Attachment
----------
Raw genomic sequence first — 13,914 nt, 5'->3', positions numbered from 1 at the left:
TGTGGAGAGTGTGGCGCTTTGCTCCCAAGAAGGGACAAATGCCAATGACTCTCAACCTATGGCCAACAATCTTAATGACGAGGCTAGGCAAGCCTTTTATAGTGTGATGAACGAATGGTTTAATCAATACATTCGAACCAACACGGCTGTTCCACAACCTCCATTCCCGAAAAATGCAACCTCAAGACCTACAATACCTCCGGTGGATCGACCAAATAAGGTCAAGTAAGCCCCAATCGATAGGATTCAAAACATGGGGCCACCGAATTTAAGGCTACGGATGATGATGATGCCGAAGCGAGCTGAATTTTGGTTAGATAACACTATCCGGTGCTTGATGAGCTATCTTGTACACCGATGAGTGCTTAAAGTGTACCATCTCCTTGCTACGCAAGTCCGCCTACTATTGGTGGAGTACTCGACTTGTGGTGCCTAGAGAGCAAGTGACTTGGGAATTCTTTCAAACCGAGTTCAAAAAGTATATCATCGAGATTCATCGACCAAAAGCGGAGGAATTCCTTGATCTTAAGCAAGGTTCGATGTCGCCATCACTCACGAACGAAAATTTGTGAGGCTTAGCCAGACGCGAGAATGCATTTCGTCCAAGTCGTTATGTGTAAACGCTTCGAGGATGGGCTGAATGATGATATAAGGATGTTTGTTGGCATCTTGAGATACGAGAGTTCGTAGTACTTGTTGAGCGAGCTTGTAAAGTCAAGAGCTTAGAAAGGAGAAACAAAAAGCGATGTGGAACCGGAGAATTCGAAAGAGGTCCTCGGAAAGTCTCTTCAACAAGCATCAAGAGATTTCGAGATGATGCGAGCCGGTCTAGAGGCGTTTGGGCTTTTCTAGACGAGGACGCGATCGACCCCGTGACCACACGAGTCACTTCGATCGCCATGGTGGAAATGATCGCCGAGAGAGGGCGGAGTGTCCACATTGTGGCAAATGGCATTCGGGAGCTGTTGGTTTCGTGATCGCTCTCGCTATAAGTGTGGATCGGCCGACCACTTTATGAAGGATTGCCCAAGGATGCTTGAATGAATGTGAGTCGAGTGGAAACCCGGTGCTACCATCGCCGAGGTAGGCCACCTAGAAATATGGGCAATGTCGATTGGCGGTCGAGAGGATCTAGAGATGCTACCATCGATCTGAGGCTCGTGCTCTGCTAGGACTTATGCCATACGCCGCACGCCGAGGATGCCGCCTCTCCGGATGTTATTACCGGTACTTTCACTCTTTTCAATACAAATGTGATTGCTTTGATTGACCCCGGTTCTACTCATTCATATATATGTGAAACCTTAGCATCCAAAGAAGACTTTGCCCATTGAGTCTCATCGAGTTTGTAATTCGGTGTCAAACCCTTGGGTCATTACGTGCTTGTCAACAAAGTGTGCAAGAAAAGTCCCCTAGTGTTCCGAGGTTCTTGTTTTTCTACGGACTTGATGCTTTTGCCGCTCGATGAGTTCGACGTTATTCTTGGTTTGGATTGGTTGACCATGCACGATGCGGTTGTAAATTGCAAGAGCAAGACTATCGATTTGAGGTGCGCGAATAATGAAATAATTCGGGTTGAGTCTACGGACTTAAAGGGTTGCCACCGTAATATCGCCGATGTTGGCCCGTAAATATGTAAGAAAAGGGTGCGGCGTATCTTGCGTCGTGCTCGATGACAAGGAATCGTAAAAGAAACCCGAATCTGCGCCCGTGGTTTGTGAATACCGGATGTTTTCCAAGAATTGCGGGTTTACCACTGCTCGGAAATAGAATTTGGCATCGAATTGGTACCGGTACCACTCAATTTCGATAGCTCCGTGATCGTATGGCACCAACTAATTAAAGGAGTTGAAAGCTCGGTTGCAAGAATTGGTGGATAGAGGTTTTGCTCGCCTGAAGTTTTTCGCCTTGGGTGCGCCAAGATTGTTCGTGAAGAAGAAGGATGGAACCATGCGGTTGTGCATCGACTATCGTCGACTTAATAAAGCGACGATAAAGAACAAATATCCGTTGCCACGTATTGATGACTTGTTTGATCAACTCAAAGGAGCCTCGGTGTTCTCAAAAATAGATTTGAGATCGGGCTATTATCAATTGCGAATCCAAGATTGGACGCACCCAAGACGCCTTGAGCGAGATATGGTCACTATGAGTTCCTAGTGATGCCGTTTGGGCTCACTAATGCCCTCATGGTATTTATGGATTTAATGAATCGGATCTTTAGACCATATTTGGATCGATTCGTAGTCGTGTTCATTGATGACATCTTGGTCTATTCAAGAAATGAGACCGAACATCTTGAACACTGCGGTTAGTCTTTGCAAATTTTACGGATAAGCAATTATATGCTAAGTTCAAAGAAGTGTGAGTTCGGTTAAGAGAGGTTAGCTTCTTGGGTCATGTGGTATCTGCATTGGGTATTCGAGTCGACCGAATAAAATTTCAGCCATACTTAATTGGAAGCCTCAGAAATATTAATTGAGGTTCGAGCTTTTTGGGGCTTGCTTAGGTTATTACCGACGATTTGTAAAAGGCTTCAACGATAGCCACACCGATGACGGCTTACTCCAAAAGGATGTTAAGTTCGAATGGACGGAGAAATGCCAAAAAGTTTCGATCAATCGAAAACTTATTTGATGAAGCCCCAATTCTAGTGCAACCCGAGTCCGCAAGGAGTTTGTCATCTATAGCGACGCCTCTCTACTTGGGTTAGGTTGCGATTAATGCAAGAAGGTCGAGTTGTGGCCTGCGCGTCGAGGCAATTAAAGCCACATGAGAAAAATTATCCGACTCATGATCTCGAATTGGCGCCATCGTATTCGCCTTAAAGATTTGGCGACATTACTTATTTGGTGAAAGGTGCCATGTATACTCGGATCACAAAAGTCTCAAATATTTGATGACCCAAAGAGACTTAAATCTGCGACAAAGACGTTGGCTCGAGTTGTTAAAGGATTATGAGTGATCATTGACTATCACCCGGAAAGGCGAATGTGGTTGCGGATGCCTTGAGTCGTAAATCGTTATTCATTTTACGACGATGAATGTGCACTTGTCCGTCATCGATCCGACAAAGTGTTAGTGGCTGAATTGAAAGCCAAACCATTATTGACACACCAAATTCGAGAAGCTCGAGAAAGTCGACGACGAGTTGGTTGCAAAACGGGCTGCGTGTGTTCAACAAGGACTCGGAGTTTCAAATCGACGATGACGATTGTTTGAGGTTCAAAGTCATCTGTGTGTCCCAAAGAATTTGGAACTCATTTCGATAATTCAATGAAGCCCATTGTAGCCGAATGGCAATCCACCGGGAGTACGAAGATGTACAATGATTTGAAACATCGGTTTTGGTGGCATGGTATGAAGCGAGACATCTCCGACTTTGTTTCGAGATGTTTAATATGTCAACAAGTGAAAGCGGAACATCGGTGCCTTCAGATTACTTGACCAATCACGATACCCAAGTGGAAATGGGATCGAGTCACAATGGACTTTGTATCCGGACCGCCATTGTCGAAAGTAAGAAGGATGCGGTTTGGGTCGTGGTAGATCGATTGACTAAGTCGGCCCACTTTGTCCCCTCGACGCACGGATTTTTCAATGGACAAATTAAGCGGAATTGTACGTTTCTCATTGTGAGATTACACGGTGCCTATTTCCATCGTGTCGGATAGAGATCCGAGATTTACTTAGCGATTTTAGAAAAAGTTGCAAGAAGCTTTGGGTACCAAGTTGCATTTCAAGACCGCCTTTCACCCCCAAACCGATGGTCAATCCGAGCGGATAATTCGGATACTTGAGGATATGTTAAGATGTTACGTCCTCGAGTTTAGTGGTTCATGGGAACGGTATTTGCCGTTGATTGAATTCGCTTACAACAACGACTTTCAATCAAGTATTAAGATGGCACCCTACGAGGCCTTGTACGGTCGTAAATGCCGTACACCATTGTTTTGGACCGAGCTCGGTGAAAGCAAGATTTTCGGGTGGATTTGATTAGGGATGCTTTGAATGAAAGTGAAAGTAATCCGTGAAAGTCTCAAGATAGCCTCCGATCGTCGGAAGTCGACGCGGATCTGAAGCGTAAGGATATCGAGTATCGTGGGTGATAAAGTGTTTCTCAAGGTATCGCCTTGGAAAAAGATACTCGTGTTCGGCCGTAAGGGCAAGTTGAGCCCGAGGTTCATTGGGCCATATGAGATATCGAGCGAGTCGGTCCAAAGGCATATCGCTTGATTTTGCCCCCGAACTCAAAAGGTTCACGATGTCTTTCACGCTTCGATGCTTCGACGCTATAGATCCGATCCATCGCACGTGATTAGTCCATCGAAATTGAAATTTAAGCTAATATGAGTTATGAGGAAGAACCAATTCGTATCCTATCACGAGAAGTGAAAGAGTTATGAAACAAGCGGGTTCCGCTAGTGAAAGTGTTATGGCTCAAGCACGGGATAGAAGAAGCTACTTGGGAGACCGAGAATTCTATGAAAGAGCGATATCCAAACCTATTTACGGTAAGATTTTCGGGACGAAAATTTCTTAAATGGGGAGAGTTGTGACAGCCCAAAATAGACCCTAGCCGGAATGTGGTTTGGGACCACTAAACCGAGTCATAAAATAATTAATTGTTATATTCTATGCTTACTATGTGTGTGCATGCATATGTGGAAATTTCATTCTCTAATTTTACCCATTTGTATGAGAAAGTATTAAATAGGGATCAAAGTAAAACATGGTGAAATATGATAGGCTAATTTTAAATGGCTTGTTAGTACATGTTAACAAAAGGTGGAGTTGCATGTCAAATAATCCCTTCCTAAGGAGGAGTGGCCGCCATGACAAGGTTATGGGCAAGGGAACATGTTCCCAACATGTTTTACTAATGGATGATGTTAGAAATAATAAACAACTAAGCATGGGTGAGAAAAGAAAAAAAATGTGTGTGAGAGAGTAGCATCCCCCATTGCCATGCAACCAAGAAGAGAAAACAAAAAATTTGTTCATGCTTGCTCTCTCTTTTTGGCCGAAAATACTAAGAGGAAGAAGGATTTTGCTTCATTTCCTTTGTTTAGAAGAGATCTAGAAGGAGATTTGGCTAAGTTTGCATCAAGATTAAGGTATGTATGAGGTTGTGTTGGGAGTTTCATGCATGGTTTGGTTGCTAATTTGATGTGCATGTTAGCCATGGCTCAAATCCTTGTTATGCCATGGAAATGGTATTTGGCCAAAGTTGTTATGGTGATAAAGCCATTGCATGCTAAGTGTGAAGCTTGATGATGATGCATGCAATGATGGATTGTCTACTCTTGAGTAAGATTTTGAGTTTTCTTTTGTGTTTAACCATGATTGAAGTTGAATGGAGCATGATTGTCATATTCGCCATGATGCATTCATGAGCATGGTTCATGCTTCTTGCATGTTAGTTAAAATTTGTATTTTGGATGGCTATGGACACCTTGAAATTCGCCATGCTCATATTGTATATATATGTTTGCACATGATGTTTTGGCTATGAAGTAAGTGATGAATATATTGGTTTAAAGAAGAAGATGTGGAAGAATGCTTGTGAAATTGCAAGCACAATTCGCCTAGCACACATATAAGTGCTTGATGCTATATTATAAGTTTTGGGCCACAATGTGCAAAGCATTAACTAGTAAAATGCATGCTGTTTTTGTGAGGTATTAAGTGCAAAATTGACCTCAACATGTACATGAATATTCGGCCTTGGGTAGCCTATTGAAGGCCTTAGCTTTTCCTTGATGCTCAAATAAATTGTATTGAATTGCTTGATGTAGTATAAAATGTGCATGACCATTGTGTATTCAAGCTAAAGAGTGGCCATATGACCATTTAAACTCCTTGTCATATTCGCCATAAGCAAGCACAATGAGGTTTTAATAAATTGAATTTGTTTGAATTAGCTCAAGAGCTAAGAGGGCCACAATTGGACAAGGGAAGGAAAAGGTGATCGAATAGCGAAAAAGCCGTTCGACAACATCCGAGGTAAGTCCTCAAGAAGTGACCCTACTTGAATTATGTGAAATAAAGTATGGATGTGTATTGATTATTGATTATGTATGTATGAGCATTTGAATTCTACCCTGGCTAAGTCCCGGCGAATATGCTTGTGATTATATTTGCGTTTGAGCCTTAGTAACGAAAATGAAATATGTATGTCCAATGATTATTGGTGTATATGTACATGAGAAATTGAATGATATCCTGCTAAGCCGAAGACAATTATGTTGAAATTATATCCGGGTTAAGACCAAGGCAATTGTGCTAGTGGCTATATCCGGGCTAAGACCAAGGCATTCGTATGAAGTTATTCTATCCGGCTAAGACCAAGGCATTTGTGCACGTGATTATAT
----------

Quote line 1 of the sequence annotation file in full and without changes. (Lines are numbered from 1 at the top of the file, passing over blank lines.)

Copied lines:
Raw genomic sequence first — 13,914 nt, 5'->3', positions numbered from 1 at the left: